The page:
• Get it built! When the Commuter lines from Fort Bend, Katy, or Kingwood are finally built that tie into the lines in the city, perhaps the clueless will finally understand why the 5 city lines needed to be built FIRST. What good would it do to catch a commuter train in from Katy and then just get dumped at a terminus at North Main with no way to connect or transfer and get to other places in and around town? BUILD IT ALL, sooner than later! Stop wasting time trying to appease the naysayers who never support any transportation projects that don’t include 20 lanes of concrete and toll plazas.

  • I like how the pro rail supporters never make real sense and at the same time condescend any opposition. What? Are there no facts that back up your position?

  • If I was Fort Bend, I wouldn’t build a damn thing. Keep business relocating to Sugar Land, Stafford, Missouri city for the revenue and residents.

    Well let’s just completely destroy the economy in Houston to satisfy everyone’s little pet peeves with Metro. Quite a few residents would like the option of any kind of rail in order to get downtown to work. That bothers some. They are going to continue to work downtown whether some like ir or not. The difference is we might have a little less pollution as a result of a better option than Park and Ride.

  • The anti-rail group has never made sense to me; it all depends on your experience and point of view I suppose. The 28 lane Katy Freeway/Tollway/ HOV way will never make sense to me as anything but a corporate welfare project for the road building industry.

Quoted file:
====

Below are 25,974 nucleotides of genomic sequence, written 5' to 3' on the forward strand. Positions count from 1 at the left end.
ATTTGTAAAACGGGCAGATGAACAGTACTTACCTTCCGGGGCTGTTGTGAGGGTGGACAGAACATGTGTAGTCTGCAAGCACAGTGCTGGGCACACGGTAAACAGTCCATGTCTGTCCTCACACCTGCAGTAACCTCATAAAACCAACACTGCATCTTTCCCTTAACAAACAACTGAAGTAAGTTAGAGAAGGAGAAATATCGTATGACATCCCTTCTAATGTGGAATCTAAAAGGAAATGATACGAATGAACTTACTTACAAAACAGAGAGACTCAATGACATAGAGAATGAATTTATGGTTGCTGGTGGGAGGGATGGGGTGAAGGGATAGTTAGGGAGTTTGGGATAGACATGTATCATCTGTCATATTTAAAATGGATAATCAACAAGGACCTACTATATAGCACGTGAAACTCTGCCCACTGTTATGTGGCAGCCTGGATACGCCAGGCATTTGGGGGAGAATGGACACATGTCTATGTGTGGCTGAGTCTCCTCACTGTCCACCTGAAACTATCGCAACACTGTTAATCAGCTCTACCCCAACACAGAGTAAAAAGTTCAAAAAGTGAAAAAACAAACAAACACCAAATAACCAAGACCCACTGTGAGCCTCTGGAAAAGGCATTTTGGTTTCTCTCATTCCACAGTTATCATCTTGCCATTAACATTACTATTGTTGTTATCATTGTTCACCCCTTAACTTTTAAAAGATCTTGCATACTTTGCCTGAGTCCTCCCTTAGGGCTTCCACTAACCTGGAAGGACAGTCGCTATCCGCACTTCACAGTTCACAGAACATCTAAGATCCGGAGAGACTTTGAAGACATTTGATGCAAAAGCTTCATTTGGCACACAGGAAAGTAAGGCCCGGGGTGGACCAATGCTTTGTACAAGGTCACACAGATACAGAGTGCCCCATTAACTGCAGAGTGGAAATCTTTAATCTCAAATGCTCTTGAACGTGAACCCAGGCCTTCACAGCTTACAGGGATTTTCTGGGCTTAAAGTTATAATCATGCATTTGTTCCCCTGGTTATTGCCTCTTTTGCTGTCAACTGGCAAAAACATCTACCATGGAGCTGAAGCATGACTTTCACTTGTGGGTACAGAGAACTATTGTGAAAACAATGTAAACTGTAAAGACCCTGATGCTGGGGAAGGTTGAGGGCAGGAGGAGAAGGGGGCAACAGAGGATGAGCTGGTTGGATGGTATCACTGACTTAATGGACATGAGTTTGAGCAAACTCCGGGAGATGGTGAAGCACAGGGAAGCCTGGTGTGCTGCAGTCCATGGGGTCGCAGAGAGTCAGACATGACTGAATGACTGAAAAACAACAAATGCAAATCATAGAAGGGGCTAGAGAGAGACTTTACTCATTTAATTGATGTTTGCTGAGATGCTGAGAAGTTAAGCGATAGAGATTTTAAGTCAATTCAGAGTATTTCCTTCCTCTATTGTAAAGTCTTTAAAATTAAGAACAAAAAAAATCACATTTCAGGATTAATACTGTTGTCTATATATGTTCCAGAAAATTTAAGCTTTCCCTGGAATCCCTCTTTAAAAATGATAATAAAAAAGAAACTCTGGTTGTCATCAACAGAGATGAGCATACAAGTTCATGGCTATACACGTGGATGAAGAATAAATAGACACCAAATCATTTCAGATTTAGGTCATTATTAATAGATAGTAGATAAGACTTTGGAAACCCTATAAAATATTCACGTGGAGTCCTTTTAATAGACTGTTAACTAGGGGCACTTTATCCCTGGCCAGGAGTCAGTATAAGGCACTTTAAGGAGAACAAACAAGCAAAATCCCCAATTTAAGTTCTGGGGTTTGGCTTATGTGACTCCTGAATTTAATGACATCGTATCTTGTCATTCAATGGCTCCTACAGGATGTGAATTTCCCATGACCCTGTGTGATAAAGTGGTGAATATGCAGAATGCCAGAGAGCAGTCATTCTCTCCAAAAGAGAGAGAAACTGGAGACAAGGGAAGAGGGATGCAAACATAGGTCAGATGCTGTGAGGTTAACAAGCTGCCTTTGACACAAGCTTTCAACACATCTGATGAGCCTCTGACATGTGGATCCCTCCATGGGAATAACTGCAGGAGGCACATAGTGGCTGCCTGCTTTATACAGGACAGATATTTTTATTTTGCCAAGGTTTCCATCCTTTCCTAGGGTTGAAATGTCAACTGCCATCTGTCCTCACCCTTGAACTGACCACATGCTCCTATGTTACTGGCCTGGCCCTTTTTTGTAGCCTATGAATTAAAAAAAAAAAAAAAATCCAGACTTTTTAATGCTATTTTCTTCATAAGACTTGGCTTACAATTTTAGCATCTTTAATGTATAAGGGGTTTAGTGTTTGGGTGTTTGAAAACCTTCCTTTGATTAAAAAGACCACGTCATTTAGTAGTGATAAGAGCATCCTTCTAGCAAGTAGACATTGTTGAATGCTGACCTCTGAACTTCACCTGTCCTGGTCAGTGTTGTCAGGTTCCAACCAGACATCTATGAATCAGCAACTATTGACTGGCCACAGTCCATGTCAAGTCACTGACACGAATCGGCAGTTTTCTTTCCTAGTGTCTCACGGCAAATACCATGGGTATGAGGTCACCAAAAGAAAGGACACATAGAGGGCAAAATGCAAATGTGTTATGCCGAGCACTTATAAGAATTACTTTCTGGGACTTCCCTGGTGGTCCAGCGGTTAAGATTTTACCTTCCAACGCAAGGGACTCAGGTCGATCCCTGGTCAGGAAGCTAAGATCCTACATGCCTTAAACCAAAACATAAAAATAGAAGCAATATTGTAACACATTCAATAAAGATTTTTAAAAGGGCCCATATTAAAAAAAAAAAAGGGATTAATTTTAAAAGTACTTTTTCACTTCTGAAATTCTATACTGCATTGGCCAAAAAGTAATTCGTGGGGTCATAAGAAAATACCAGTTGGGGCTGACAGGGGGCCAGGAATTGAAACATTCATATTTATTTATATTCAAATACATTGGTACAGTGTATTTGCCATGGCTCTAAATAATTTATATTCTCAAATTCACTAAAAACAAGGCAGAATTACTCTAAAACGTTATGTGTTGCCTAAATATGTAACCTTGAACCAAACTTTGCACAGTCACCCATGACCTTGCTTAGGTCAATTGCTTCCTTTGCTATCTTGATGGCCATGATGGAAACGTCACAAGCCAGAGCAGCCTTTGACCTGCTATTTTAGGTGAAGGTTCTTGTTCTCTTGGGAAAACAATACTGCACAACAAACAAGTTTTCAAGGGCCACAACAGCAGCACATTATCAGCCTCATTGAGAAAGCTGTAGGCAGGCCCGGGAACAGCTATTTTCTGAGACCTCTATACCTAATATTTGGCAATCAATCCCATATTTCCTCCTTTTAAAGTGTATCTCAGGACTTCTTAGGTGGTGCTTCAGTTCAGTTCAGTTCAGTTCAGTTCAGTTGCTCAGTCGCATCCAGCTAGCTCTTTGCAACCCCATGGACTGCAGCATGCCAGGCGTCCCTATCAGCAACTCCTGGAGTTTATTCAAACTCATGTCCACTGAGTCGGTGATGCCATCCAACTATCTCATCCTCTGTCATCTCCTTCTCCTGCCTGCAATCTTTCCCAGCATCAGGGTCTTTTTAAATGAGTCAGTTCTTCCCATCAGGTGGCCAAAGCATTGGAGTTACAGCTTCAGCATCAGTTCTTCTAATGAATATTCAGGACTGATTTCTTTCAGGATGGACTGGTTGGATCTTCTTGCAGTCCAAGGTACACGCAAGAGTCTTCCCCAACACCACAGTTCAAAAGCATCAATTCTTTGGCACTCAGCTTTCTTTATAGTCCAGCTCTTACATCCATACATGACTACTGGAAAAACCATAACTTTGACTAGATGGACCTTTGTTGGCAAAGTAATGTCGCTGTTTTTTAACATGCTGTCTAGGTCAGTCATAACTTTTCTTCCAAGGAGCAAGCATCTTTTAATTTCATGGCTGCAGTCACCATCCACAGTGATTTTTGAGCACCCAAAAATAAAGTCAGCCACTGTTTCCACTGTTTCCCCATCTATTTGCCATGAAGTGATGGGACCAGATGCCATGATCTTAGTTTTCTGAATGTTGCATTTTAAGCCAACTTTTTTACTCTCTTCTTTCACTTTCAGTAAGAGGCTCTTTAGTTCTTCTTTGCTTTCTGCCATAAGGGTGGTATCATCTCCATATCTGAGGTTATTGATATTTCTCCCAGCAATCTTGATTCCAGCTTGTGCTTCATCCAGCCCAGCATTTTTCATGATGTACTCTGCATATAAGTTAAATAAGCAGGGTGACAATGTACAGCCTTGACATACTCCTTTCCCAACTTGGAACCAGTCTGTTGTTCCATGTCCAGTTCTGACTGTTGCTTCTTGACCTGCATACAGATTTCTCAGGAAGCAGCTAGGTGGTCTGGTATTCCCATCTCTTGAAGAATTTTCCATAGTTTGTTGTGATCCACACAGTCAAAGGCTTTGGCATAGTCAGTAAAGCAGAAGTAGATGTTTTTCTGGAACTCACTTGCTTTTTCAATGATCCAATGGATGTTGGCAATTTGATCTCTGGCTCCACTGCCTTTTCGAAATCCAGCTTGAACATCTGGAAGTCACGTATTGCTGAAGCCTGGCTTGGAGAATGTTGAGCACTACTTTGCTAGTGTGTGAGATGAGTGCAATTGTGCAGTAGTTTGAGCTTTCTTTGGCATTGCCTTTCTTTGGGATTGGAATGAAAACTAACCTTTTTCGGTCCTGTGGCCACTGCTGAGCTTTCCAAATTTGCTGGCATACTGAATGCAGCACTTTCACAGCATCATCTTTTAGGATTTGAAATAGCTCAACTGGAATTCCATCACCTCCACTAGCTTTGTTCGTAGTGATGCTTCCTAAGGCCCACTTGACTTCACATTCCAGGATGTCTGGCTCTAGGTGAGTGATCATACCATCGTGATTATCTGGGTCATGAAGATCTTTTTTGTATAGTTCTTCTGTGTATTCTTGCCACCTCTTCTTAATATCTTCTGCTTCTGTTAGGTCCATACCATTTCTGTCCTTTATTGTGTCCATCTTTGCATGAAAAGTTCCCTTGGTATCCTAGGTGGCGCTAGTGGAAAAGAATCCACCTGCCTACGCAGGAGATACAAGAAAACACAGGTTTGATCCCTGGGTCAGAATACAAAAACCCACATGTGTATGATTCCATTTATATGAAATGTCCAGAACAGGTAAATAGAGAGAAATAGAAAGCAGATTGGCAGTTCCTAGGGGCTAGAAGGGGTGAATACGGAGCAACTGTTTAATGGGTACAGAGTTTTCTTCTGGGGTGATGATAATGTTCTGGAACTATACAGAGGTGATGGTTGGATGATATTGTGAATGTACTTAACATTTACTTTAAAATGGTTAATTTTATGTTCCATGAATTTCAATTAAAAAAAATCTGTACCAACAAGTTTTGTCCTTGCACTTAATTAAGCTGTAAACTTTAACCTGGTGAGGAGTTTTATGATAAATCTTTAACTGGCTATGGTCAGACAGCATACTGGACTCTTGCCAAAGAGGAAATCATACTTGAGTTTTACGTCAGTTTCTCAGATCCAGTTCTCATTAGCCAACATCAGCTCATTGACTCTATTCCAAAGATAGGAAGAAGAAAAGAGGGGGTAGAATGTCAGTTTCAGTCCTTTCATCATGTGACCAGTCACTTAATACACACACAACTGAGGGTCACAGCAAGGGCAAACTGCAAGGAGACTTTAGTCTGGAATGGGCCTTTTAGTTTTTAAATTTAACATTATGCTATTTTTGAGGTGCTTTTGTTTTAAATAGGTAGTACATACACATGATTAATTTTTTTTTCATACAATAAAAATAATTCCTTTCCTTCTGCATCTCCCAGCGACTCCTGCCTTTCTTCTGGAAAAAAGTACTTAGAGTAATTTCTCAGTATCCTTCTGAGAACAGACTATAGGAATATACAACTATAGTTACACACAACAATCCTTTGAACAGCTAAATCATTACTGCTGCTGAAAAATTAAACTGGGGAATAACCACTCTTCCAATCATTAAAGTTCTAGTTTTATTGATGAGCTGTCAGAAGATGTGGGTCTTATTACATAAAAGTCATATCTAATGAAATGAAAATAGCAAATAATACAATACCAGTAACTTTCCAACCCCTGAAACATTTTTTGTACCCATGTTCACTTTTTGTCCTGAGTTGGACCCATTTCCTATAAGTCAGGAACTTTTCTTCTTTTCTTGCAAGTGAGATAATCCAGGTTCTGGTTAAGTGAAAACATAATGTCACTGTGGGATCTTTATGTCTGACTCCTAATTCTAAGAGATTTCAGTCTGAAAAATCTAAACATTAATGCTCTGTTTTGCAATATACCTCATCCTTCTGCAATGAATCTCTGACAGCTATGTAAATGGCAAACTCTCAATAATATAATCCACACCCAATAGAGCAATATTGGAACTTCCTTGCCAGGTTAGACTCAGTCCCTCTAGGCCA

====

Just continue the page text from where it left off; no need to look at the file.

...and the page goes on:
• You haven’t explained why Fort Bend and their municipalities should support this by adding connecting rail.

    Fort Bend County has added jobs hand over fist to some new companies to the region and to some from Houston moving out there. Why would they build something that would harm that?

  • From kjb434:

    Why should they help METRO and Houston?
    I wonder the opposite all the time; why do Houston taxpayers continue to fund highway projects and “grand” parkways that primarily benefit the suburbs that are basically parasites to Houston.

  • So you haven’t looked into the real numbers that explain why one could better than the other (either way)?

    Just a feeling? What about the rail special interests that make billions constructing, maintaining, and supplying the rail cars. Siemens heavily lobbies transit boards because they stand to make billions. GE pushes hard because they make many of the systems to run the rail.